Posted on Nov 15, 2022, 8 p.m.
According to a study recently published in the European Heart Journal, taking a brisk walk for seven minutes every day rather than a leisurely fourteen-minute stroll is enough to cut the risk of developing heart disease. The researchers suggest that doing more exercise doesn’t really reduce your risk more from cardiovascular conditions unless you pick up the pace to at least moderate or vigorous levels of intensity.
Additionally, the researchers note that other easy-paced activities such as doing laundry or washing the car which has counted as exercise in other research are also not enough to prevent heart conditions, but brisk 75-minute walks or runs every week are enough to help keep heart conditions staved off.
According to the researchers when people did more exercise overall but the amount of moderate to vigorous exercise stayed the same there was very little improvement observed in heart health. For example, when activity levels were doubled there was no significant boost to heart health observed when the amount of moderate to vigorous activity levels remained at 10%.
However, if that proportion of moderate to vigorous activity rose by 20% the risk of disease decreased by 23%, and when it increased by 40% the risk of heart disease decreased by 40%. The rate of heart disease was 14% lower when moderate to vigorous activity accounted for 20% rather than 10% of overall physical activity, even in those who did not exercise very much, and this is the equivalent of turning a 14-minute stroll into a brisk 7-minute walk. Doing more vigorous activity appears to do more for the heart as those who did the most overall exercise and did more tough exercise as a proportion of that were found to have had the lowest risk of developing heart disease.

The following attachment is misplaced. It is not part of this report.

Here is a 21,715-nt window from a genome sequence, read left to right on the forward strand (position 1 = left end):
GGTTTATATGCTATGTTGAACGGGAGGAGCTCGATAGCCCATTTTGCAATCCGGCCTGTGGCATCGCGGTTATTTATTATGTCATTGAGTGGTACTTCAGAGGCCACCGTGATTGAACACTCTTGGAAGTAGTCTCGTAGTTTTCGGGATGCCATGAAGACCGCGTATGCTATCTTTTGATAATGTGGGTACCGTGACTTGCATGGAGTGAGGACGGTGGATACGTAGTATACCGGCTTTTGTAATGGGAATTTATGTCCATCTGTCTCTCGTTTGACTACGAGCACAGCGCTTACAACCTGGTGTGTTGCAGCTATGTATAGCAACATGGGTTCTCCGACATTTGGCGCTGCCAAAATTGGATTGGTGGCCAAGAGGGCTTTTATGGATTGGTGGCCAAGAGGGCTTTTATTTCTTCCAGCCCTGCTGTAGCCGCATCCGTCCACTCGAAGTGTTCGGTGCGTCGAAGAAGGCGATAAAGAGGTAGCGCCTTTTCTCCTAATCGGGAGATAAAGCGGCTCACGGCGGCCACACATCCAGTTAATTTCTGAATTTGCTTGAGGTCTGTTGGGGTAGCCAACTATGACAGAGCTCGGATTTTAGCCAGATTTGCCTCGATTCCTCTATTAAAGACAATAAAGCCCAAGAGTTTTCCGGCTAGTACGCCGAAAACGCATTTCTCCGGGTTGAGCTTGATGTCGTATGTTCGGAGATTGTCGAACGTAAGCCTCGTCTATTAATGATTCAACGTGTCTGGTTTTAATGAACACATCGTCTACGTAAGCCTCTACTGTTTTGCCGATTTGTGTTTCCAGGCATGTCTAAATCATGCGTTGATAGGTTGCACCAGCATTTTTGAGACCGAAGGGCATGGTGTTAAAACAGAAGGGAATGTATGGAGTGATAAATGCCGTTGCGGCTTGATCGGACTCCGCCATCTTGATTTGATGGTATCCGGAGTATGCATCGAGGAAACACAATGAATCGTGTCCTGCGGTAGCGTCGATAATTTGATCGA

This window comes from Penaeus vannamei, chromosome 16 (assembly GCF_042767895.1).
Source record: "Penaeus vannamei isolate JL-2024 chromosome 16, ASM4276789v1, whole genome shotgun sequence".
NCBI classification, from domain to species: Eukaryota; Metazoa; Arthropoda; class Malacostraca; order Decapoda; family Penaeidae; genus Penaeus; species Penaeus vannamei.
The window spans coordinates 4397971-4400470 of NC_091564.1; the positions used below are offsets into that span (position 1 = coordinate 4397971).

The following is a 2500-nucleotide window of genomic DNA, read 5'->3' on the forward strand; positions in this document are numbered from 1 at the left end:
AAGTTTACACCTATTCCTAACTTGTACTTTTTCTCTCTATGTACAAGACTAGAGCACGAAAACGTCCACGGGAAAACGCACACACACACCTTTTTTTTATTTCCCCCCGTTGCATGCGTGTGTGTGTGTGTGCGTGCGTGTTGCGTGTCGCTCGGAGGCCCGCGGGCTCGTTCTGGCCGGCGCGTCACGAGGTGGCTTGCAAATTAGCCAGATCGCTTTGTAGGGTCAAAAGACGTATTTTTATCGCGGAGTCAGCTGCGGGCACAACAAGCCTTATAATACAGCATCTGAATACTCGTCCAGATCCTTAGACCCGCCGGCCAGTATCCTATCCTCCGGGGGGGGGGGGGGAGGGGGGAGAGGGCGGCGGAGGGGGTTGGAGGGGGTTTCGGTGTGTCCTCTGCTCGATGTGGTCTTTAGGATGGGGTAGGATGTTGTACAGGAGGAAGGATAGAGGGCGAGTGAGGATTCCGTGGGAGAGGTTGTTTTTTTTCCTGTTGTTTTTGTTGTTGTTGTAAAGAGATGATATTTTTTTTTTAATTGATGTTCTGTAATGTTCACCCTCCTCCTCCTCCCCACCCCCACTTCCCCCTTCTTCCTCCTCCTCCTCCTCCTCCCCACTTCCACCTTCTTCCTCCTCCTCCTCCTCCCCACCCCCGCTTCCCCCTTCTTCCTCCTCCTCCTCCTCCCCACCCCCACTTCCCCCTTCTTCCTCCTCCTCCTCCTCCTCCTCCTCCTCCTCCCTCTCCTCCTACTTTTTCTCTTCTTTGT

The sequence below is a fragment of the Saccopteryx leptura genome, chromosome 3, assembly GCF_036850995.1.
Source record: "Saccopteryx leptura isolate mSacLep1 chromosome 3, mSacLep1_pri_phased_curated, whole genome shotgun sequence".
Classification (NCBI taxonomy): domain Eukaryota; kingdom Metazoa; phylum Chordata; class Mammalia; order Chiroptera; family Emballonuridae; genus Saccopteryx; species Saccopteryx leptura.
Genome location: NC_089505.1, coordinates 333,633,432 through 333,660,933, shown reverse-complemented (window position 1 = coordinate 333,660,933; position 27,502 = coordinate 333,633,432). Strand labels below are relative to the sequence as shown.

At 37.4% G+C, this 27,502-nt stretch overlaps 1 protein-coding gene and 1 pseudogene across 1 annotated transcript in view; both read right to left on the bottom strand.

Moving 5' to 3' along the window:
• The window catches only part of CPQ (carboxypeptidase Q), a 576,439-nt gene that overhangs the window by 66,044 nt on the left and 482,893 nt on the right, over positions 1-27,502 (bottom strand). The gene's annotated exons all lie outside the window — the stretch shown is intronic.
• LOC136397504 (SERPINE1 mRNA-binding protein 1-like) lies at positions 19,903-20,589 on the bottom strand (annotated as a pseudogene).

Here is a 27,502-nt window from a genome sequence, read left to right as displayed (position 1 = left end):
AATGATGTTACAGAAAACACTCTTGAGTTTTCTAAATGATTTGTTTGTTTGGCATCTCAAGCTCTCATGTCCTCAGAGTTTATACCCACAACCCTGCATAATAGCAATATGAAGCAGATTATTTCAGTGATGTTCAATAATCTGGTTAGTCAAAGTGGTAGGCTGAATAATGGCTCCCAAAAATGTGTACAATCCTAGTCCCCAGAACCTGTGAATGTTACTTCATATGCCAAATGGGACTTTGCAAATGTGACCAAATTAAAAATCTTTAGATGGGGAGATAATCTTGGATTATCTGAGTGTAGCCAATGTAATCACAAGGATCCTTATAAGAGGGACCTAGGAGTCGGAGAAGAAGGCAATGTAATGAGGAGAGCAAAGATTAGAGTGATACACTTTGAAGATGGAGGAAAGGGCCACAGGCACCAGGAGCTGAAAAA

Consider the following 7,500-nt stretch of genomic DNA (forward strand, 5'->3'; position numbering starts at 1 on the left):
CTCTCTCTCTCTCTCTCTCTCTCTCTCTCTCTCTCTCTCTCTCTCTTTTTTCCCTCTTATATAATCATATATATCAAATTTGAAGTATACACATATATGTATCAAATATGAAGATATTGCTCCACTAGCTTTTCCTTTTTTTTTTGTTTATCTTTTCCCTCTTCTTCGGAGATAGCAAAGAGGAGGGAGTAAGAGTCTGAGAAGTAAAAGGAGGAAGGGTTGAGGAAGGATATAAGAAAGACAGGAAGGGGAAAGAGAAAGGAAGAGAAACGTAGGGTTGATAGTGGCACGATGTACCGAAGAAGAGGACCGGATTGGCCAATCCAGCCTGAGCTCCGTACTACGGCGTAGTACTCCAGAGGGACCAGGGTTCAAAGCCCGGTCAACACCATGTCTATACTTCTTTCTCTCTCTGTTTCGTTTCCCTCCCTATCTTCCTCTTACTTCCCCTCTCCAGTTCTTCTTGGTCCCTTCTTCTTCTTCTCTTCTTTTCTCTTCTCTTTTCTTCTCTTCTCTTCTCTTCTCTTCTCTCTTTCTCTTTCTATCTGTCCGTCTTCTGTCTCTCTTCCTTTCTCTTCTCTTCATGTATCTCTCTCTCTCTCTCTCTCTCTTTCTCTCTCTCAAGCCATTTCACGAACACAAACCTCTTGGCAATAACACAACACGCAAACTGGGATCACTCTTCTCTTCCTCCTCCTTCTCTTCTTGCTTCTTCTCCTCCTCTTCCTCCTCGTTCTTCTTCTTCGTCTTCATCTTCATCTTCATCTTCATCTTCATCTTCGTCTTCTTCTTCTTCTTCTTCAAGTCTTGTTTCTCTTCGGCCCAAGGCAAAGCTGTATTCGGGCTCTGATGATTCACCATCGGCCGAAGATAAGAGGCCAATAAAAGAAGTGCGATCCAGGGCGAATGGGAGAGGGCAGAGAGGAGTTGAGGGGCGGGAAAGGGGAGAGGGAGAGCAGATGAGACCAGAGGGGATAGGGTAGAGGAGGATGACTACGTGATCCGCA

For this study researchers from the Universities of Leicester and Cambridge analyzed data from 88,412 middle-aged participants who wore wrist accelerometers and were enrolled in the UK Biobank to investigate the association between physical activity volume and intensity and the incidence of cardiovascular disease in participants who were free from heart disease a wore the activity trackers on their dominant wrist while they took part in the study. Additionally, data was collected on the total amount of activity they did, and the percentage of that volume that was achieved through moderate to vigorous intensity activity. The number of cardiovascular events was then recorded for the participants who were followed on average for 6.8 years.
Study senior author Professor Tom Yates from the University of Leicester said, “Our analysis of data from UK Biobank confirms that increasing the total amount of physical activity can lower the risk of suffering a heart attack or stroke, but we also found that achieving the same overall amount of physical activity through higher intensity activity has a substantial additional benefit.”
“Our findings support simple behavior-change messages that ‘every move counts’ to encourage people to increase their overall physical activity, and if possible to do so by incorporating more moderately intense activities. This could be as simple as converting a leisurely stroll into a brisk walk, but a variety of approaches should encourage and help individuals to find whatever is most practical or enjoyable for them.”
As with anything you read on the internet, this article should not be construed as medical advice; please talk to your doctor or primary care provider before changing your wellness routine. This article is not intended to provide a medical diagnosis, recommendation, treatment, or endorsement.
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